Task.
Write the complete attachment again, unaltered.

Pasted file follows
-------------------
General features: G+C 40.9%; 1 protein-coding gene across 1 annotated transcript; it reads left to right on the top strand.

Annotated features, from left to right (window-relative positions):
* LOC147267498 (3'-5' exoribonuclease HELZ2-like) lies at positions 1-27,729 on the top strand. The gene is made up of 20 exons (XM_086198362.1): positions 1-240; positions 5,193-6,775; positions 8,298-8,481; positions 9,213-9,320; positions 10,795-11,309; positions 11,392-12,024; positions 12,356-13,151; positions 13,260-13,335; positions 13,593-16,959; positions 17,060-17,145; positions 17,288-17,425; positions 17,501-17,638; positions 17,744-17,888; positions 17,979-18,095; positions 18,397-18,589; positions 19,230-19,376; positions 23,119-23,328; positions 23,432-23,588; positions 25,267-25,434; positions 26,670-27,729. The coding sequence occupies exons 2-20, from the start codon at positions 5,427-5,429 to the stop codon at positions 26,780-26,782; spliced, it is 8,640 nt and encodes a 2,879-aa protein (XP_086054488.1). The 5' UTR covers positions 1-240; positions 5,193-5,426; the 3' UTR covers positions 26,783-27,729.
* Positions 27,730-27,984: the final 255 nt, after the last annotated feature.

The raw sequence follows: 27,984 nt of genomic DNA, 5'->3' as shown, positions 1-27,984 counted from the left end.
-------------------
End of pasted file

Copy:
General features: G+C 40.9%; 1 protein-coding gene across 1 annotated transcript; it reads left to right on the top strand.

Annotated features, from left to right (window-relative positions):
* LOC147267498 (3'-5' exoribonuclease HELZ2-like) lies at positions 1-27,729 on the top strand. The gene is made up of 20 exons (XM_086198362.1): positions 1-240; positions 5,193-6,775; positions 8,298-8,481; positions 9,213-9,320; positions 10,795-11,309; positions 11,392-12,024; positions 12,356-13,151; positions 13,260-13,335; positions 13,593-16,959; positions 17,060-17,145; positions 17,288-17,425; positions 17,501-17,638; positions 17,744-17,888; positions 17,979-18,095; positions 18,397-18,589; positions 19,230-19,376; positions 23,119-23,328; positions 23,432-23,588; positions 25,267-25,434; positions 26,670-27,729. The coding sequence occupies exons 2-20, from the start codon at positions 5,427-5,429 to the stop codon at positions 26,780-26,782; spliced, it is 8,640 nt and encodes a 2,879-aa protein (XP_086054488.1). The 5' UTR covers positions 1-240; positions 5,193-5,426; the 3' UTR covers positions 26,783-27,729.
* Positions 27,730-27,984: the final 255 nt, after the last annotated feature.

The raw sequence follows: 27,984 nt of genomic DNA, 5'->3' as shown, positions 1-27,984 counted from the left end.